Well, that's my home PC! Pas question de le bousiller!

So finally I did what I should have done right from start: I asked my colleagues :-). And Mandy actually came back with a very simple solution: use cacls

Using 'cacls' to secure a file

It stands in one line:

       cacls path-to-file /P username:R

That's it! Just open a command window (cmd.exe) and type in the command! Can there be any thing simpler?

And you know what? There's even a cherry on the cake: it seems that this simple cacls command can be used with most Windows Systems: my internet search reveals links to XP, NT, 2000, 2003, 98, and even 95! Could that be right?

Breathing again...

Well now that the problem is solved, let's perform some small miracles, and breathe again ;-)))

Once I had figured out how to start things that needed starting, testing the example itself was a piece of cake. Ah! If only all OS commands were portable like Java APIs :-)

-- daniel
Post Scriptum: There's still a catch though: AFAIK cacls doesn't work on Fat32 - your file must be on an NTFS partition - which fortunately seems to be the default on Microsoft Windows XP Home Edition.

I have downloaded the latest Sun JDK on windows - but for the life of my I cannot figure out if it is working. I neede it for something else and I am perplexed as to how it is to work.

My grip is that many of these advanced tools take long to get up and running for other applications - and they should not - complete lack of user configurability.

Posted by Frustrated newbie on November 03, 2007 at 11:36 PM CET #

I have xp pro and an NTFS file system, but this didn't help. Anyone else have any other suggestions?

Posted by John Windberg on November 21, 2007 at 05:02 PM CET #

Hi John,

Do you mean that cacls didn't work, or that the out-of-the-box connector still complains about the password file permission not being correctly set?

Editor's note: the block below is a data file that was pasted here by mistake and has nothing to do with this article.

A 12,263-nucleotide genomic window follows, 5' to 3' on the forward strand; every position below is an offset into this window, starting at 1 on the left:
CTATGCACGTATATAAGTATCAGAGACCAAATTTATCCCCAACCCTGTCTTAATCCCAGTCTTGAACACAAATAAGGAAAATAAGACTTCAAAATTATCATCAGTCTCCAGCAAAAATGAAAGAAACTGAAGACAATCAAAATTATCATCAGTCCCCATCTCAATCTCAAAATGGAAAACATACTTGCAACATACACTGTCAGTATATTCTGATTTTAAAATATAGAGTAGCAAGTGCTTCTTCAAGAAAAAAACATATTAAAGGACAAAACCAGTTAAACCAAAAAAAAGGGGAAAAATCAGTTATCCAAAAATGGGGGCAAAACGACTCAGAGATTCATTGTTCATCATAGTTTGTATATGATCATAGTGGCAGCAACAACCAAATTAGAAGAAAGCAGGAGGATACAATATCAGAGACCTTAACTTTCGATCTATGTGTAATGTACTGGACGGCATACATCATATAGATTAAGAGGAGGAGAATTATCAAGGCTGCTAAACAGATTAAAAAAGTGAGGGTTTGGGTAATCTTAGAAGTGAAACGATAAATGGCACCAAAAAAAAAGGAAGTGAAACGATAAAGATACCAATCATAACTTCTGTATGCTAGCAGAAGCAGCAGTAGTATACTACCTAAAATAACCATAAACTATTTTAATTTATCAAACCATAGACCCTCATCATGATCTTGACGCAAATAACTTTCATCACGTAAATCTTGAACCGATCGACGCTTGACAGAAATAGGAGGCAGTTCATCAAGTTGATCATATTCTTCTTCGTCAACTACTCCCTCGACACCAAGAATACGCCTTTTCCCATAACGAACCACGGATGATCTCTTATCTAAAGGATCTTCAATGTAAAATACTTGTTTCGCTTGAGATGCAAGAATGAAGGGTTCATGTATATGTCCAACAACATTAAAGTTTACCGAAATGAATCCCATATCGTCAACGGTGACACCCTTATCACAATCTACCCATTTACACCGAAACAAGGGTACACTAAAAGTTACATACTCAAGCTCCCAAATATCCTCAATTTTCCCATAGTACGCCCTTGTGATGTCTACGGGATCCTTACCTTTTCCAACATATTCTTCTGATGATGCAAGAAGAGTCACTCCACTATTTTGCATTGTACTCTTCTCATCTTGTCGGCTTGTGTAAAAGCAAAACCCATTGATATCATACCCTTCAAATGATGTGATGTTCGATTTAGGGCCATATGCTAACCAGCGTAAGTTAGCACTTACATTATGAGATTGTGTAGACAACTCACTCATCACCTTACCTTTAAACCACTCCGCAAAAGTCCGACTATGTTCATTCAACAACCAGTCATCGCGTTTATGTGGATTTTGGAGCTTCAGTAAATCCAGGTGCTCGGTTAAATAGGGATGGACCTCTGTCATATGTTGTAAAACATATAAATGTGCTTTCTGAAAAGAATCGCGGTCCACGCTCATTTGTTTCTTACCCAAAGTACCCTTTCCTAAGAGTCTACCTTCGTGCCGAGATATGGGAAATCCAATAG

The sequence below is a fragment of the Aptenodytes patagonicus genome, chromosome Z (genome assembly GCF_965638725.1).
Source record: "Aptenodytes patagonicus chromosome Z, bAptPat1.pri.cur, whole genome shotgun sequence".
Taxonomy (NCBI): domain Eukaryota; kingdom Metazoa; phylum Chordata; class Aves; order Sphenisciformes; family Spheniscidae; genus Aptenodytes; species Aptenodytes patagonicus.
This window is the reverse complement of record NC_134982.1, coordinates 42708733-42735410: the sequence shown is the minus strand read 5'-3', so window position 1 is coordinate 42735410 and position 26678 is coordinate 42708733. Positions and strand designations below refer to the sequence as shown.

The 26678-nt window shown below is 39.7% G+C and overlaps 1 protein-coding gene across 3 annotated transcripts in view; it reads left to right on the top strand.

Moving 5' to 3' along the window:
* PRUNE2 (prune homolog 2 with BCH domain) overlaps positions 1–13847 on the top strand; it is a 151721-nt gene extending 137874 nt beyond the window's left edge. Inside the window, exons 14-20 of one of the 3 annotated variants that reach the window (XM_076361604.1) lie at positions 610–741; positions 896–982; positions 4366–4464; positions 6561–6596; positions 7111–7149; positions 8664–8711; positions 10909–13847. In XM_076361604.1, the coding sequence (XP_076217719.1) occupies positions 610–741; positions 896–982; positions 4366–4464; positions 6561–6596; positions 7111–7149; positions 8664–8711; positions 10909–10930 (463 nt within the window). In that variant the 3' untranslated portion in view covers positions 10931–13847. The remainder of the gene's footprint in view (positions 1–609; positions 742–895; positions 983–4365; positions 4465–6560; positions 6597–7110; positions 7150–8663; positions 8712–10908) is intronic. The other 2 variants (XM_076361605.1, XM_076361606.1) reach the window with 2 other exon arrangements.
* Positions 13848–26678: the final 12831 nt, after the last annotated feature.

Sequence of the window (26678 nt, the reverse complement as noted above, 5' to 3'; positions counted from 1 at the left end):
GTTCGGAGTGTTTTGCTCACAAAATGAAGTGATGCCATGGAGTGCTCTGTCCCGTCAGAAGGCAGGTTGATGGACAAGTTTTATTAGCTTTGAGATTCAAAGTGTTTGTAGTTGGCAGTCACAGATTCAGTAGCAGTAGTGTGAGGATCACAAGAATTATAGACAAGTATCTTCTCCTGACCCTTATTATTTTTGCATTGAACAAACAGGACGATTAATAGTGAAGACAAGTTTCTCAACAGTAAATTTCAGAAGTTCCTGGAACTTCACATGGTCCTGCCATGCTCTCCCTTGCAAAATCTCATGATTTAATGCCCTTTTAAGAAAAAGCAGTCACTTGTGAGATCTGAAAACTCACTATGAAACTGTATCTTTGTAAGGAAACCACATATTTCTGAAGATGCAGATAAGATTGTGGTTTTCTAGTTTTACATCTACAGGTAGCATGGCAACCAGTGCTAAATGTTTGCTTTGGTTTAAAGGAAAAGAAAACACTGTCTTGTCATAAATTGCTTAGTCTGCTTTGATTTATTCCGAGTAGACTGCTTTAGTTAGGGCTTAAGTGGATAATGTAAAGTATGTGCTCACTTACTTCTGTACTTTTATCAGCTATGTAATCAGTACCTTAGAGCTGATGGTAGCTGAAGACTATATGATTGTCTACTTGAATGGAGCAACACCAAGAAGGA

I believe the M&M faq has now been updated with detailed instructions on how to set the password file permissions.

Hope this helps,
-- daniel

Posted by daniel on November 22, 2007 at 02:32 AM CET #

The cacls did work, as far as I can tell.
The out-of-the-box connector still complains.
Thanks for the link, I'll go read it and find out if it helps.

Posted by John Windberg on November 22, 2007 at 08:18 AM CET #

This really needs to be updated for newer Windows versions. On windows 7 it appears you need to use icacls and not cacls.

icacls jmxremote.password /grant:r some_user_name:RW
icacls jmxremote.password /grant:r some_user_name:(R,WO) - WO is Write Owner

Either way neither of these work or calcs worked fully until I used explorer's advanced settings and made the some_user_name account the only owner. The confusing thing is the bottom icacls command should have done this!

Posted by guest on May 13, 2013 at 07:54 PM CEST #

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Daniel Fuchs blogs on Scene Builder, JMX, SNMP, Java, etc...

The views expressed on this blog are those of the author and do not necessarily reflect the views of Oracle.